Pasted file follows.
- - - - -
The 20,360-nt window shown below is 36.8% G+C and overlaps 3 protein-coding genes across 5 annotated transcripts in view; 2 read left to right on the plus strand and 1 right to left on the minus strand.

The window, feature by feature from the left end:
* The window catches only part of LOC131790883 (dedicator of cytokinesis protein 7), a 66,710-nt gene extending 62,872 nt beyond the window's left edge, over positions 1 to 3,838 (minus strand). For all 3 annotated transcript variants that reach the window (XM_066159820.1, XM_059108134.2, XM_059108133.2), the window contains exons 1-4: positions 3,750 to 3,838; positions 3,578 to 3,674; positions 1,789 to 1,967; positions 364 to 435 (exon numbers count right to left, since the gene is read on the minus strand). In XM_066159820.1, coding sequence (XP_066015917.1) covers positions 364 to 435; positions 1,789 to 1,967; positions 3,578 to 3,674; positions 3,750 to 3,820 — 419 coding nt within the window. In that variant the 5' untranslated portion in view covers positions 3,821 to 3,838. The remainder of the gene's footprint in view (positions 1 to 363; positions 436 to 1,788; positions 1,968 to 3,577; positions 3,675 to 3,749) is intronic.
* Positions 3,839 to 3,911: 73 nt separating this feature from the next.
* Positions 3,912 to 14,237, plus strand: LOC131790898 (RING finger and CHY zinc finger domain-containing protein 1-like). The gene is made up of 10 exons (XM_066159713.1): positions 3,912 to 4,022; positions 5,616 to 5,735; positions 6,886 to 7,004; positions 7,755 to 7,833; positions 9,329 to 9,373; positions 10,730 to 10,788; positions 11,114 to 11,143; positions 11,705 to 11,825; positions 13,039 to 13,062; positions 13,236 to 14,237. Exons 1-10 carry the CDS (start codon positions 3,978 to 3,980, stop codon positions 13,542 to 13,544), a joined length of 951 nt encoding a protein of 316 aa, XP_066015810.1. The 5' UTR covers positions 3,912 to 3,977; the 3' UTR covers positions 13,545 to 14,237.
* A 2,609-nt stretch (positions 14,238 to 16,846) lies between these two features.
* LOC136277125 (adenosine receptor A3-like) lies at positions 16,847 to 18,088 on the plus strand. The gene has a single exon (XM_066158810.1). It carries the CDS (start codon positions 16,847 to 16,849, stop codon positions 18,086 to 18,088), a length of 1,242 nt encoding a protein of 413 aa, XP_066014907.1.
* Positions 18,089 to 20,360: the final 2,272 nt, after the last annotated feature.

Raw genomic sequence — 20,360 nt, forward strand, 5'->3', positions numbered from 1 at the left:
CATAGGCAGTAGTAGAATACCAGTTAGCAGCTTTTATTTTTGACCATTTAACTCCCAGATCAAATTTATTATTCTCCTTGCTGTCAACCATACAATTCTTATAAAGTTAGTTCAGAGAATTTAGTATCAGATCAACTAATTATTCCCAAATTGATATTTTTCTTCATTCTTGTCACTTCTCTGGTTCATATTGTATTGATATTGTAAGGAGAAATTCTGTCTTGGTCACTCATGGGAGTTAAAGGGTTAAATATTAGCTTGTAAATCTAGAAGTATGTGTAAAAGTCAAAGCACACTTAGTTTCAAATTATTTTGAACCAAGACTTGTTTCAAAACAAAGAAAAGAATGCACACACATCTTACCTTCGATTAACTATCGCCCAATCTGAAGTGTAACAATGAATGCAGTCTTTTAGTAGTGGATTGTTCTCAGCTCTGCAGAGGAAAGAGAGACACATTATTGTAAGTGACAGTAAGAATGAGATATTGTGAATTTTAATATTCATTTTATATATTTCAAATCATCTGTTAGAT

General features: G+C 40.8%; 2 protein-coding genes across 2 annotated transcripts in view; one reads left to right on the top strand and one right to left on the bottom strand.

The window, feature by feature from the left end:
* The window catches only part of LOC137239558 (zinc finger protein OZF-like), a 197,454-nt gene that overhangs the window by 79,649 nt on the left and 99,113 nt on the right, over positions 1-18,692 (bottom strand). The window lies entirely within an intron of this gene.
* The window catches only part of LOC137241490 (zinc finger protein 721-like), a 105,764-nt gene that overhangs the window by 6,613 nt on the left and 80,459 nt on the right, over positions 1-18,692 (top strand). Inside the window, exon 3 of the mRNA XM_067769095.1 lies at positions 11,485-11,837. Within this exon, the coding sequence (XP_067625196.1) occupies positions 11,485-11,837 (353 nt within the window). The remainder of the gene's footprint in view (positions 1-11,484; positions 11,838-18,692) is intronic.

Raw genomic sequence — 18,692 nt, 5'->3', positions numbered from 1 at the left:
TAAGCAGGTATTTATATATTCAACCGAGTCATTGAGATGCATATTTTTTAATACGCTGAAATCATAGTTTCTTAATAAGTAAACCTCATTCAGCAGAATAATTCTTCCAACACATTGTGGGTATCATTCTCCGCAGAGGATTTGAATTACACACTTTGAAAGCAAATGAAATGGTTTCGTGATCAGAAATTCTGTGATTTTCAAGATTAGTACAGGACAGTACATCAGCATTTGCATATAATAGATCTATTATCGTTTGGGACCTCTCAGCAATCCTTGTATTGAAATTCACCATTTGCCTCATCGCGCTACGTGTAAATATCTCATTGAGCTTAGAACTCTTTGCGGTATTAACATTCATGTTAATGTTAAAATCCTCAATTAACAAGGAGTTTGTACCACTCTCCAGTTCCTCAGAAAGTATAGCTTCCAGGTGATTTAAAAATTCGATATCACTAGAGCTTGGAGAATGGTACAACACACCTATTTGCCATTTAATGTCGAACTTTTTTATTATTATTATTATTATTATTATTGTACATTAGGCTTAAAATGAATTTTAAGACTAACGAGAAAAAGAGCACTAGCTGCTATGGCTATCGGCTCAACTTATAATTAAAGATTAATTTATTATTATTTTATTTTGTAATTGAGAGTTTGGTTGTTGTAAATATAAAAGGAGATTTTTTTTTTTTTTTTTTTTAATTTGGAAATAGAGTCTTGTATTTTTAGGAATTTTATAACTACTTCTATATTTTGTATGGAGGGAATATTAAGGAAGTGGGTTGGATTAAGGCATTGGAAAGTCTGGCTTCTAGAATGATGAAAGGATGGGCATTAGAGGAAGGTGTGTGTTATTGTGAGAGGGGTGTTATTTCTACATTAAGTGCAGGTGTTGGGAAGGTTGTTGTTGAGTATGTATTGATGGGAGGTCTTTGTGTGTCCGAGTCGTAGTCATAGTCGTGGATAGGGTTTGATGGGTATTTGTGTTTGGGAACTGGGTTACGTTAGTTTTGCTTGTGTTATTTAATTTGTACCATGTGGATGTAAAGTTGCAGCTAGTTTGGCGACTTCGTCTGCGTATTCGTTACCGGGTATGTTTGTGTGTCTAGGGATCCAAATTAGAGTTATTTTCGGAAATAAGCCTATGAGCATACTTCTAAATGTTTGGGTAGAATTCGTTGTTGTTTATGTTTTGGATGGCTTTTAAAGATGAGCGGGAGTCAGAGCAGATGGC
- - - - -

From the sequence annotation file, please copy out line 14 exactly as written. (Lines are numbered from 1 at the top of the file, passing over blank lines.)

* The window catches only part of LOC137241490 (zinc finger protein 721-like), a 105,764-nt gene that overhangs the window by 6,613 nt on the left and 80,459 nt on the right, over positions 1-18,692 (top strand). Inside the window, exon 3 of the mRNA XM_067769095.1 lies at positions 11,485-11,837. Within this exon, the coding sequence (XP_067625196.1) occupies positions 11,485-11,837 (353 nt within the window). The remainder of the gene's footprint in view (positions 1-11,484; positions 11,838-18,692) is intronic.